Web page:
Plagued with car trouble, the daughter, Nicole Garloff, knew her son, Hunter, would get detention because of his late arrival.Some people are a little more compassionate than the adults at that school:
His elementary school had a policy — in order for students make up work they missed because they were late, they would receive detention for every three tardies.
She was already upset by the situation, so she decided to visit her son during lunch. Once she arrived, she learned that Hunter’s “detention” entailed sitting by himself at a lunch table, separated from all of the other children.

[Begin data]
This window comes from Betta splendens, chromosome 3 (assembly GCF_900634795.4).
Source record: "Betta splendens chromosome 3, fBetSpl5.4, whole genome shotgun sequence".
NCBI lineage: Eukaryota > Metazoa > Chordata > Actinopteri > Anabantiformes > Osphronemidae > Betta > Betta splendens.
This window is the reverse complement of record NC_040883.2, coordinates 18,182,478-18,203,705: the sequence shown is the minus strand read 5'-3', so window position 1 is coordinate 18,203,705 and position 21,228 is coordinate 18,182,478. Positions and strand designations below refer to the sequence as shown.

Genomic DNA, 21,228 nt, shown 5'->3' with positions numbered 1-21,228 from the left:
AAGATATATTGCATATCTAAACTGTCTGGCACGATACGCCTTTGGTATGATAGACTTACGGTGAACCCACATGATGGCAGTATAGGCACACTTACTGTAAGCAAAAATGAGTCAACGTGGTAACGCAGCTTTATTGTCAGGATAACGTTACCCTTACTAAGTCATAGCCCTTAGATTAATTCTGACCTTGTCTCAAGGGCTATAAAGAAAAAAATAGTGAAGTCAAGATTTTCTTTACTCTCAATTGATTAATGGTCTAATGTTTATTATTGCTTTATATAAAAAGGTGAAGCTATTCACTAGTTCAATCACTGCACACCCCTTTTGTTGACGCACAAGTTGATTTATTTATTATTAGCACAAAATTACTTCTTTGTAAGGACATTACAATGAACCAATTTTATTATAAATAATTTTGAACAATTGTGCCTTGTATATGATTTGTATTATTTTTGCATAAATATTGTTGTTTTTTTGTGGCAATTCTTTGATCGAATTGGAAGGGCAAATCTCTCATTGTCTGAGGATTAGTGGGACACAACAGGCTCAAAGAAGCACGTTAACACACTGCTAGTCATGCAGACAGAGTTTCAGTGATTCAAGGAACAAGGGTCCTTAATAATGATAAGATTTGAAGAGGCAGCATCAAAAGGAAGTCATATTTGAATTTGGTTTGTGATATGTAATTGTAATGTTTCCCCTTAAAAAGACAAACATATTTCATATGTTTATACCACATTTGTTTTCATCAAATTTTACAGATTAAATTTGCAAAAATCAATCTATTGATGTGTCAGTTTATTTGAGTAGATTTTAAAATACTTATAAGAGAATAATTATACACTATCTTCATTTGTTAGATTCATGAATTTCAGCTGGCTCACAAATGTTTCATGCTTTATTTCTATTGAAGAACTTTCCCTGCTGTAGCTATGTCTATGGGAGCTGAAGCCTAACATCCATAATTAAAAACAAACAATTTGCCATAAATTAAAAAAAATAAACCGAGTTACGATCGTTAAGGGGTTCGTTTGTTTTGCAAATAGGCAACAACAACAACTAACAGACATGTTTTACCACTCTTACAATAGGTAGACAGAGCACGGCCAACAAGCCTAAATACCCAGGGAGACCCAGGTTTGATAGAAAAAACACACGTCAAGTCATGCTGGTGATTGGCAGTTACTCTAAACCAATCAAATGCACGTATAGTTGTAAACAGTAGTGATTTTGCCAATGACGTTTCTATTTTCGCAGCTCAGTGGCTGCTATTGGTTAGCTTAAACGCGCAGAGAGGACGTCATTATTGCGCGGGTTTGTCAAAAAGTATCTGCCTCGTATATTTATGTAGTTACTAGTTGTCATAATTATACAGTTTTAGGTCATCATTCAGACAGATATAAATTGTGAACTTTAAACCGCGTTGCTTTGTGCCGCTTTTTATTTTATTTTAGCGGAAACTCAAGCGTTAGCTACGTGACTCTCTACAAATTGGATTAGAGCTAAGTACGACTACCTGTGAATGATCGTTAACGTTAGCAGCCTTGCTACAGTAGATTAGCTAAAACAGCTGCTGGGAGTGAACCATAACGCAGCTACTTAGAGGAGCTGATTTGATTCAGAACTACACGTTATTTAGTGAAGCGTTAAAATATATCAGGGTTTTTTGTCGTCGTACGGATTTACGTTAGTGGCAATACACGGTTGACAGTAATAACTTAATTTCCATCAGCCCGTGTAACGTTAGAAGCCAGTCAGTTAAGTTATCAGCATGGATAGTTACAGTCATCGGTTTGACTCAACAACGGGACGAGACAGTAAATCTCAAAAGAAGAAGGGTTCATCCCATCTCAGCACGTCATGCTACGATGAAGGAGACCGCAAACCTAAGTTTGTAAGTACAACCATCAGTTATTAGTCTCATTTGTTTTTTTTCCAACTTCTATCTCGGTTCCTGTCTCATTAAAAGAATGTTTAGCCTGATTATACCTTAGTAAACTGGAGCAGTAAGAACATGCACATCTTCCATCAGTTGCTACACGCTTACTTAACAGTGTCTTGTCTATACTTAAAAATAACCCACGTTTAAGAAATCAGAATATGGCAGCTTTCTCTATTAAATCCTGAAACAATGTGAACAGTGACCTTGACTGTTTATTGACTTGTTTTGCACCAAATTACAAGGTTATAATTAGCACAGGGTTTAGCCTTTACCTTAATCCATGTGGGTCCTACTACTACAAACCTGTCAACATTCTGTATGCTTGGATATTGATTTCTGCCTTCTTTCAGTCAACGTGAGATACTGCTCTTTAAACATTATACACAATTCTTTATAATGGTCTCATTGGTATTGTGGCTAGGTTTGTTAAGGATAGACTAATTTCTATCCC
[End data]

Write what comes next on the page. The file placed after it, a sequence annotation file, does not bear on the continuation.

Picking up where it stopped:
Meyer contacted Lisa McClease-Kelly, the owner of a local automotive shop, to see if she would repair the family’s vehicle free of charge.Stories like this, though with a happy ending, give those of us in the teaching profession a bad name.
But after determining the repairs would cost more than the value of the Dodge Durango, another local company, Rapid Repo and Collections, stepped in and offered to donate a van to the family. McClease-Kelly contributed by providing $1,400 in maintenance for the new van.